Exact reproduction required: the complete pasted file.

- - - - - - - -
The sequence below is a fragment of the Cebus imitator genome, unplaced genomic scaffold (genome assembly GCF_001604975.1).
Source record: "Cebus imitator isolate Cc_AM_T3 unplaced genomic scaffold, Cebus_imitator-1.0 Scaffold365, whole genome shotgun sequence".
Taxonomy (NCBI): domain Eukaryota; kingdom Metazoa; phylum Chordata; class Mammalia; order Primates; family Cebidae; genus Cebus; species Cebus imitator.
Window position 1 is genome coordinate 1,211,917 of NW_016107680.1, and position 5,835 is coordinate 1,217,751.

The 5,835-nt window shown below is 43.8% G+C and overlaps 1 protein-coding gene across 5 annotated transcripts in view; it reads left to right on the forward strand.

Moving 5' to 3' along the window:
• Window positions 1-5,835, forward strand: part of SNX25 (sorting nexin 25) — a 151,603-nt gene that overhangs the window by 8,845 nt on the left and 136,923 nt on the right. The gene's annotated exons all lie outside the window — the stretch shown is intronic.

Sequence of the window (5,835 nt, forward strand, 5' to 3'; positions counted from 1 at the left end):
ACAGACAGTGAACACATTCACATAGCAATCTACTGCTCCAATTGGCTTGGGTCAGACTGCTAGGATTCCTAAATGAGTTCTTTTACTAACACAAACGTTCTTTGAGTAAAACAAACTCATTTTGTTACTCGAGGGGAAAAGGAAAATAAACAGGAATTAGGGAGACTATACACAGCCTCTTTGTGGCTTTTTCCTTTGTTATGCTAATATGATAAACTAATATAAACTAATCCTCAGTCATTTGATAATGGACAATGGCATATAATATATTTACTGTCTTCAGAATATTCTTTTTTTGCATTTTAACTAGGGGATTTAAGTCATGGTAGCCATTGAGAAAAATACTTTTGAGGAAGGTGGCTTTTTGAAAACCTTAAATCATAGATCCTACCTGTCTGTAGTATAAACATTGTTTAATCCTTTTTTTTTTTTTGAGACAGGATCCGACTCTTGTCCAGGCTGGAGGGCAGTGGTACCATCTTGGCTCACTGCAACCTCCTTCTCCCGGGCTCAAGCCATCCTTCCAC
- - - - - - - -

The sequence below is a fragment of the Cebus imitator genome, unplaced genomic scaffold (genome assembly GCF_001604975.1).
Source record: "Cebus imitator isolate Cc_AM_T3 unplaced genomic scaffold, Cebus_imitator-1.0 Scaffold365, whole genome shotgun sequence".
Taxonomy (NCBI): domain Eukaryota; kingdom Metazoa; phylum Chordata; class Mammalia; order Primates; family Cebidae; genus Cebus; species Cebus imitator.
Window position 1 is genome coordinate 1,211,917 of NW_016107680.1, and position 5,835 is coordinate 1,217,751.

The 5,835-nt window shown below is 43.8% G+C and overlaps 1 protein-coding gene across 5 annotated transcripts in view; it reads left to right on the forward strand.

Moving 5' to 3' along the window:
• Window positions 1-5,835, forward strand: part of SNX25 (sorting nexin 25) — a 151,603-nt gene that overhangs the window by 8,845 nt on the left and 136,923 nt on the right. The gene's annotated exons all lie outside the window — the stretch shown is intronic.

Sequence of the window (5,835 nt, forward strand, 5' to 3'; positions counted from 1 at the left end):
ACAGACAGTGAACACATTCACATAGCAATCTACTGCTCCAATTGGCTTGGGTCAGACTGCTAGGATTCCTAAATGAGTTCTTTTACTAACACAAACGTTCTTTGAGTAAAACAAACTCATTTTGTTACTCGAGGGGAAAAGGAAAATAAACAGGAATTAGGGAGACTATACACAGCCTCTTTGTGGCTTTTTCCTTTGTTATGCTAATATGATAAACTAATATAAACTAATCCTCAGTCATTTGATAATGGACAATGGCATATAATATATTTACTGTCTTCAGAATATTCTTTTTTTGCATTTTAACTAGGGGATTTAAGTCATGGTAGCCATTGAGAAAAATACTTTTGAGGAAGGTGGCTTTTTGAAAACCTTAAATCATAGATCCTACCTGTCTGTAGTATAAACATTGTTTAATCCTTTTTTTTTTTTTGAGACAGGATCCGACTCTTGTCCAGGCTGGAGGGCAGTGGTACCATCTTGGCTCACTGCAACCTCCTTCTCCCGGGCTCAAGCCATCCTTCCAC